Imagine getting a call from your brother and hearing a quivering voice on the other end struggling through tears to tell you his cancer is continuing to grow despite the chemotherapy. Imagine hearing him, once optimistic about his treatment, now confronting depressing life-expectancy statistics.
Fifteen months ago, I put my sister, Sarah, in this predicament when I called to tell her that I was in the unlucky 10 percent of Hodgkin’s patients who have a particularly resilient variation of the disease. Unfortunately, given the prevalence of cancer in our world, too many of us will face a similar situation at some point in our lives. The question that my sister and too many others face is, how do you help?
Grateful to have had an army of support over the roller-coaster ride of the last 19 months, I can testify to the types of support that have been most effective from a patient’s perspective. Perhaps it was my sister’s background as a psychologist or her experience in confronting her own adversity, but her efficacy in helping me through my journey is something I believe can serve as a blueprint for others seeking to support their loved ones.
Identify the facts of the diagnosis and understand the prognosis. Consider the personality of your loved one: How are they processing their illness and the road the lies ahead?
Up until this crushing PET scan, I was optimistic because my prognosis was great: 90 percent of patients are cured from Hodgkin’s lymphoma after eight rounds of the ABVD regimen. Recognizing my positive outlook, my sister was right alongside me, encouraging my determination to return to school and retain some normalcy of being a student. When things went south, however, the fact of the matter was that my chances of survival had decreased tremendously. The next year of my life was going to be hard, and there was no way around it. This brings me to my next tip.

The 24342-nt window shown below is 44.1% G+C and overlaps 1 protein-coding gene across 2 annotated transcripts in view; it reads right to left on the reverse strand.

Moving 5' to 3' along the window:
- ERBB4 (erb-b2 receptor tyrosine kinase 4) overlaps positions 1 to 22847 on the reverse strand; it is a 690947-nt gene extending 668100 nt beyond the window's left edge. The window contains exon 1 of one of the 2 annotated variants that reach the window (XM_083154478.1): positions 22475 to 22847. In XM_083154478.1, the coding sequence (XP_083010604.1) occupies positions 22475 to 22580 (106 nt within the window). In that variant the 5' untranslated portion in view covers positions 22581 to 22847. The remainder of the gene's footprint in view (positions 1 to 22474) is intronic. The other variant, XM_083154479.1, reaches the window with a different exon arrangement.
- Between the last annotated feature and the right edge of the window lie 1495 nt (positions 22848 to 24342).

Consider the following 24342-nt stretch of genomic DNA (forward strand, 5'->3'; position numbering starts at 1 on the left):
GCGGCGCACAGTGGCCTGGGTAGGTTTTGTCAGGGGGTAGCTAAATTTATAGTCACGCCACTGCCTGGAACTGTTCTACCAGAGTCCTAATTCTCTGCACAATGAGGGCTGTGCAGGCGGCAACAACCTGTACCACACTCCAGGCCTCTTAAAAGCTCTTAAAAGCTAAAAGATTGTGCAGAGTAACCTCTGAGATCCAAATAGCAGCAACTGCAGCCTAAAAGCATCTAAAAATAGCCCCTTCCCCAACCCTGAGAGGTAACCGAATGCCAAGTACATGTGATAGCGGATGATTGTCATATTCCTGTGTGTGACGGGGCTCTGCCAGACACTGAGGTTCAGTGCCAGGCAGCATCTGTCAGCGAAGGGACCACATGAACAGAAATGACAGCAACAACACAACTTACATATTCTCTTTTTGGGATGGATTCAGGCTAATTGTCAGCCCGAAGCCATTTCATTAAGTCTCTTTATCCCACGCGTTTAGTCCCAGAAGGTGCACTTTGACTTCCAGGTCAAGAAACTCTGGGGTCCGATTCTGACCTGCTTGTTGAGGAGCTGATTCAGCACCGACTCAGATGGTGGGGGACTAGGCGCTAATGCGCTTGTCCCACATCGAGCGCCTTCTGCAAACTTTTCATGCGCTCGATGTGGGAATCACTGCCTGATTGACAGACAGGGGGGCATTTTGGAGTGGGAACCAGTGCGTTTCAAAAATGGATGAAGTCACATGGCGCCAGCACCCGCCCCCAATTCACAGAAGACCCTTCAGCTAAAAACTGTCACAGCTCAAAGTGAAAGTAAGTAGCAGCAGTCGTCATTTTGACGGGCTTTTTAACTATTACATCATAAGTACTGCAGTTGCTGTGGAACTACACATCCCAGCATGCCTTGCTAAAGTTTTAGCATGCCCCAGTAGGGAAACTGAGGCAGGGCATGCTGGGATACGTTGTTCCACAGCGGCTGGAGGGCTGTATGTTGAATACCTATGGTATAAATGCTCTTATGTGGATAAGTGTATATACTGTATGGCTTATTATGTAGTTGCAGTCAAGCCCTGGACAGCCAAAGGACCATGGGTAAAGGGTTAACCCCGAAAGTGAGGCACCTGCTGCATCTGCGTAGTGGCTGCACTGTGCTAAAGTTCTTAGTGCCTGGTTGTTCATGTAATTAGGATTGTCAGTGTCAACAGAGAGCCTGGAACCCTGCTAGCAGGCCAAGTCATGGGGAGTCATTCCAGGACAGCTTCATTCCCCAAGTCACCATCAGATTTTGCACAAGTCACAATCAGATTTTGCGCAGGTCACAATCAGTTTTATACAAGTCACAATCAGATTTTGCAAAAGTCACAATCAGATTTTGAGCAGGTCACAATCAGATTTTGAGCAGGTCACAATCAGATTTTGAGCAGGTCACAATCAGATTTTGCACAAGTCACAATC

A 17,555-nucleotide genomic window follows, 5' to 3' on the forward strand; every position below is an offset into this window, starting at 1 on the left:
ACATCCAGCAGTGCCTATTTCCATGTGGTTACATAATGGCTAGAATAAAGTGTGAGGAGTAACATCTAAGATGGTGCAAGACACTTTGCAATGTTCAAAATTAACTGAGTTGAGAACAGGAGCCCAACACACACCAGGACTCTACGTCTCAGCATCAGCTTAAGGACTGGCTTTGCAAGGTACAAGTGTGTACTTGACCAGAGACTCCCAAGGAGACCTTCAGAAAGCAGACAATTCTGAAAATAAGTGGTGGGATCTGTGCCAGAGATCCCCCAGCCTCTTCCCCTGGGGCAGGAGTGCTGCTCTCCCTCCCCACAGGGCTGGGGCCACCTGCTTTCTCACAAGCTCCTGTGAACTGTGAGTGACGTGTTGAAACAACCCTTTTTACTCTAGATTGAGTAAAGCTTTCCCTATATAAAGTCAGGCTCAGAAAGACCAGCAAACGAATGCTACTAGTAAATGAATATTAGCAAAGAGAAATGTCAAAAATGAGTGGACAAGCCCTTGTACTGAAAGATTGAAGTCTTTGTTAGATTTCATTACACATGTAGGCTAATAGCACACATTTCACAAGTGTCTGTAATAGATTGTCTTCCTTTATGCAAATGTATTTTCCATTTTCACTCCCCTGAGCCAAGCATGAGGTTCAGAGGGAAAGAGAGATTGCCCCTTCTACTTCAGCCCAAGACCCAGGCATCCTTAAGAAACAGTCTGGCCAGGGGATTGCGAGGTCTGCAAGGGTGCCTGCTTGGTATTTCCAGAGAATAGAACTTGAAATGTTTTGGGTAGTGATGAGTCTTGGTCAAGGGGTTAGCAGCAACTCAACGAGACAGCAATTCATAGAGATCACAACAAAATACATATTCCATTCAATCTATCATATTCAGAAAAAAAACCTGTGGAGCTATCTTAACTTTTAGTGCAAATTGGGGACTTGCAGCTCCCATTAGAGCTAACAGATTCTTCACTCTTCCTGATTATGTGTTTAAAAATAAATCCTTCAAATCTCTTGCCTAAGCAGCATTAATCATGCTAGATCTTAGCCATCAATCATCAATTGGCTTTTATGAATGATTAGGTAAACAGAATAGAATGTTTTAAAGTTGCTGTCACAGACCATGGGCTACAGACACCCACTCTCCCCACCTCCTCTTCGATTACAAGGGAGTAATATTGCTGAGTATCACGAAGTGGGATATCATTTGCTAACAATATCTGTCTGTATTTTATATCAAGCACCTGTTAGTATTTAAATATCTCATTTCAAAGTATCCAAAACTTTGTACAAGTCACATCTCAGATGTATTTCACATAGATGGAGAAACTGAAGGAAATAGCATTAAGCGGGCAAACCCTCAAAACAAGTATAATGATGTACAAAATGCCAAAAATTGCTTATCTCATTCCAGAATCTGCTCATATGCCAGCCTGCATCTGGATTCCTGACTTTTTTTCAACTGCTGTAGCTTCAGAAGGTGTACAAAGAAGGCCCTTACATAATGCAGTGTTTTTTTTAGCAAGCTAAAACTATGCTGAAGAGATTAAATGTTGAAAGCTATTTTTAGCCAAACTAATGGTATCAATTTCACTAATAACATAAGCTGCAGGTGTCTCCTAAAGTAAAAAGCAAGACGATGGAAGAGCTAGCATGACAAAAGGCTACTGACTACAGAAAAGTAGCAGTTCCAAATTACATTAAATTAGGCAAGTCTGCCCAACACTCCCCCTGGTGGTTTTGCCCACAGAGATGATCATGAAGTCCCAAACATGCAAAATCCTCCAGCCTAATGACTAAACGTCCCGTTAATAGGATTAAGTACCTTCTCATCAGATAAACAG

Acknowledge the reality of the situation. Don’t try to make someone see something in a positive light unless they’re ready for it.
When I called Sarah in tears about my PET scan results, she listened and cried. I was broken and I needed a shoulder to cry on. Although I would eventually learn to cope with my illness and shape my experience in a constructive way, this took months. We all manage adversity differently, and allowing your loved one to process their feelings on their own timeline is critical. So how can you help?
Show them you care about them — and probably not through Facebook messenger.
I can’t tell you how good it felt to receive a handwritten card, a pair of socks from a nurse or a collection of absurd videos from family and friends. As patients, we don’t expect anyone to wave a magic wand and make everything better, but we want to know others are thinking about us.
Help them bring their own personality to treatment.
For me and many other patients, the worst part about treatment is surrendering our individualism. Stepping into my hospital gown and non-slip socks for my fifth in-patient hospital stay in three months, I felt my neck tense as a shiver passed down my spine into my cold feet. For me, those beige lifeless socks embodied the essence of my hospital experience: They represented the chemotherapy that would tear my body apart and perhaps worst of all, they represented foregoing everything that mattered to me in life to be cooped up in a sterile hospital environment. Give the patient in your life something to remind them of who they are and who they can be despite what stands in their way.